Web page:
Flashback Sunday – Isolated in the quarter-acre pavlova paradise?

Every weekend we dig into the archives. This post by Peter was originally published in June 2015. The other week, the NZ Herald reported on some new research into Kiwis’ sense of social connectedness. The results, unfortunately, are fairly dismal: New research has found that New Zealanders are losing touch with their neighbours – and it’s affecting our wellbeing.…
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Flashback Saturday: Airport Rapid Transit isn’t really about the Airport

Every weekend we dig into the archives. This post by Matt was originally published in October 2017. The idea of providing Airport rail through a short spur from Puhinui is one of those ideas that continues to pop up. It emerged again in an opinion piece the NZ Herald ran just over a week ago (which was oddly a repeat of a piece they ran exactly a month earlier).…
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Flashback Saturday: The cost of space (for cars)

Every weekend we dig into the archives. This post by Peter was first published in June 2015. Earlier this month, urban policy researcher Todd Litman published a useful summary of some of his new research into the cost of sprawl: Our analysis indicates that by increasing the distances between homes, businesses, services and jobs, sprawl raises the cost of providing infrastructure and public services by 10-40 percent.…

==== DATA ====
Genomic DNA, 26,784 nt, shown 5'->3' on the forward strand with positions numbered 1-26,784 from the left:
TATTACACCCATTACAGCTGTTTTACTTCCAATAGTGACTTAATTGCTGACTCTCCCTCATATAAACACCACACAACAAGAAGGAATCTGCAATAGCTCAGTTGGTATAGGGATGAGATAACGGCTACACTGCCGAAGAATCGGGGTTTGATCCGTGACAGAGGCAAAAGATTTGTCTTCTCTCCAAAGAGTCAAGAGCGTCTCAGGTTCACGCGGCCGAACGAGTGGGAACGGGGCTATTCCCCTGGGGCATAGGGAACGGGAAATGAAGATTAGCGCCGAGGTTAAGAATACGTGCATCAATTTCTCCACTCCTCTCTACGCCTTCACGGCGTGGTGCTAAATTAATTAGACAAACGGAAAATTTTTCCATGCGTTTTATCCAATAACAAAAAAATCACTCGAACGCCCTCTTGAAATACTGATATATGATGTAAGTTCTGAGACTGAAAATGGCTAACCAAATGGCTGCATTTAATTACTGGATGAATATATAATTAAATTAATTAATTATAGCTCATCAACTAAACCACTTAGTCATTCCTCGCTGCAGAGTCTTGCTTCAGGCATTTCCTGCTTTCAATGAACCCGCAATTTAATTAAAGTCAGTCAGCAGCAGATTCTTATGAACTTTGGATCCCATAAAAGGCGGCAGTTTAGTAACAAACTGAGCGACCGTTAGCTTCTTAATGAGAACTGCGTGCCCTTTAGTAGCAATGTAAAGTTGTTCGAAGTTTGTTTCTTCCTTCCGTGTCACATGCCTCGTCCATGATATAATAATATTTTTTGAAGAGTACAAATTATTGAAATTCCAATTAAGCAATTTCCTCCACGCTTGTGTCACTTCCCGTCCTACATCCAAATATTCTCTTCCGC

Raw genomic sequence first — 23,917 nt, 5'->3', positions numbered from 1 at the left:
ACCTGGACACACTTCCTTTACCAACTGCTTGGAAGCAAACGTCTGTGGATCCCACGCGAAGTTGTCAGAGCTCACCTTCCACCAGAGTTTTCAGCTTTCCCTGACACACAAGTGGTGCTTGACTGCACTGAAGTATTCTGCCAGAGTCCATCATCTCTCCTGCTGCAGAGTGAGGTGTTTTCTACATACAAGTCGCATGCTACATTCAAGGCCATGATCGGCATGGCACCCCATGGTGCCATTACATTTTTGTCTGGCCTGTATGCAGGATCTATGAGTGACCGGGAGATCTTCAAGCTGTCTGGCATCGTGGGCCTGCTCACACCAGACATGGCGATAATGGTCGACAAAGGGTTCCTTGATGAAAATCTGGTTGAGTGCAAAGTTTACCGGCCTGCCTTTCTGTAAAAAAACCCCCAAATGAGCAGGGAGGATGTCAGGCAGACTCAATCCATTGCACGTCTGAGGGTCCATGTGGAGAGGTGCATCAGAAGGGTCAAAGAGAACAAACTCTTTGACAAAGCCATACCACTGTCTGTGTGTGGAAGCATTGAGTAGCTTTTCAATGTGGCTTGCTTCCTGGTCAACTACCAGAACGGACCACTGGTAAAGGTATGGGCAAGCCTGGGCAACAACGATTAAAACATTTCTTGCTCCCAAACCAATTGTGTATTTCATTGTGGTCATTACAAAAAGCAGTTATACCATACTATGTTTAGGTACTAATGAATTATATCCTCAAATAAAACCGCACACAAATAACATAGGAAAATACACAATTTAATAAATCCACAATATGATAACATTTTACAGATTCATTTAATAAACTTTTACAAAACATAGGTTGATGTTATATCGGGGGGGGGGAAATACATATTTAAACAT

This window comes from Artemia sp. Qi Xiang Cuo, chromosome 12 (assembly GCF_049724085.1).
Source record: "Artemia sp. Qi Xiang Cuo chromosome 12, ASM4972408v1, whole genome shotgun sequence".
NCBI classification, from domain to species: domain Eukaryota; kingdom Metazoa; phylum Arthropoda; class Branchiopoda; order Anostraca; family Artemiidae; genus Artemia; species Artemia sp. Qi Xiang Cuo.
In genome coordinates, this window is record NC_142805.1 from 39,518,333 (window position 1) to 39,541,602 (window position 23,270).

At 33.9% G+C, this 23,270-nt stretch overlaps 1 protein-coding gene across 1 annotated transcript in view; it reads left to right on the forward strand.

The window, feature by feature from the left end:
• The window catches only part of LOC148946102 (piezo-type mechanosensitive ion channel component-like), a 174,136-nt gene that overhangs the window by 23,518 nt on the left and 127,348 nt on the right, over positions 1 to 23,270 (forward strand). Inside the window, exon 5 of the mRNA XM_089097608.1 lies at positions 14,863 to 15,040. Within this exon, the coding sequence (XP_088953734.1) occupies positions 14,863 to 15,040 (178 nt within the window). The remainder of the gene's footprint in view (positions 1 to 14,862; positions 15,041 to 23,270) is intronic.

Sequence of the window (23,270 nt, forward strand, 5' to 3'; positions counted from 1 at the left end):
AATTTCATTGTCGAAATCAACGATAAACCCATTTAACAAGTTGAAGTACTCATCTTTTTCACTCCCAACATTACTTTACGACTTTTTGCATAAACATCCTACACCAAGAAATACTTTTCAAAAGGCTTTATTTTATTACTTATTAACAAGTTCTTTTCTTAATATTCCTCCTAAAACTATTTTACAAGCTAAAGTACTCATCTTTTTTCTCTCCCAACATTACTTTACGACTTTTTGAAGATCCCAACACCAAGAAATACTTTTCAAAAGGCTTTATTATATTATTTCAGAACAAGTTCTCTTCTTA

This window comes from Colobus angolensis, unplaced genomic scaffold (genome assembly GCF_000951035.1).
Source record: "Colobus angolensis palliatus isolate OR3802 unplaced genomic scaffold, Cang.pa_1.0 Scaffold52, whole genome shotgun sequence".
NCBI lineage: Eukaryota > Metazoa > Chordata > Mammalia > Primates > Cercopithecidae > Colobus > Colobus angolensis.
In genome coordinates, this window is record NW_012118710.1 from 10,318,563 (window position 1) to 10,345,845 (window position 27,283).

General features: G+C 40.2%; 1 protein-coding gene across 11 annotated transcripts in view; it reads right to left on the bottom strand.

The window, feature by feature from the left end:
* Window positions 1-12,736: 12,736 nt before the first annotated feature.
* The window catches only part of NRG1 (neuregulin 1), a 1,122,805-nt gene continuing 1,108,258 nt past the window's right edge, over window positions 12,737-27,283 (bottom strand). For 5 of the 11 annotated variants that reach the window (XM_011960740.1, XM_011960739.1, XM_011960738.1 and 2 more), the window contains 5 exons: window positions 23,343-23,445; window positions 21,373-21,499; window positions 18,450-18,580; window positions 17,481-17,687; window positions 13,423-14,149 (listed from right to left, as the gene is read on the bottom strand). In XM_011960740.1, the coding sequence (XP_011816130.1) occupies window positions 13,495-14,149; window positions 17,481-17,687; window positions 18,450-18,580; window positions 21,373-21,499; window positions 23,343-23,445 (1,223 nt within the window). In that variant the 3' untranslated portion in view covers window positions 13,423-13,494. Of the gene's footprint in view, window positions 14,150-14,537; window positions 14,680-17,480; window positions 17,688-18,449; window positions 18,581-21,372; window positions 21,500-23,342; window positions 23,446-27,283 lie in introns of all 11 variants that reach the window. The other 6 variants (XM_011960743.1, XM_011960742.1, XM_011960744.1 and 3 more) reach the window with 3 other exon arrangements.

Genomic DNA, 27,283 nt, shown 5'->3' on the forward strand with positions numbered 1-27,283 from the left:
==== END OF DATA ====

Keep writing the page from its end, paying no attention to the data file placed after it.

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Flashback Saturday: The pitfalls of “multi-modal” projects

Every weekend we dig into the archives. This post was first published in October 2012. A previous post by Patrick highlighted his concerns about the phrase “multi-modal”, something that I want to explore further. Patrick’s general argument is that we “talk the good talk” about multi-modalism (is that even a word?) but in reality what we have built over and over again is “mono-modalism”.…
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Flashback Saturday: The Other Great Transit Dividend

Every weekend we dig into the archives. This post by Patrick was originally published in October 2012. We know that for cities clever investments in Transit systems are the best way to keep their road system working efficiently. By adding additional capacity for movements of people these complimentary systems can save us all multiple billions of dollars in deferred or unnecessary additional roading projects.…
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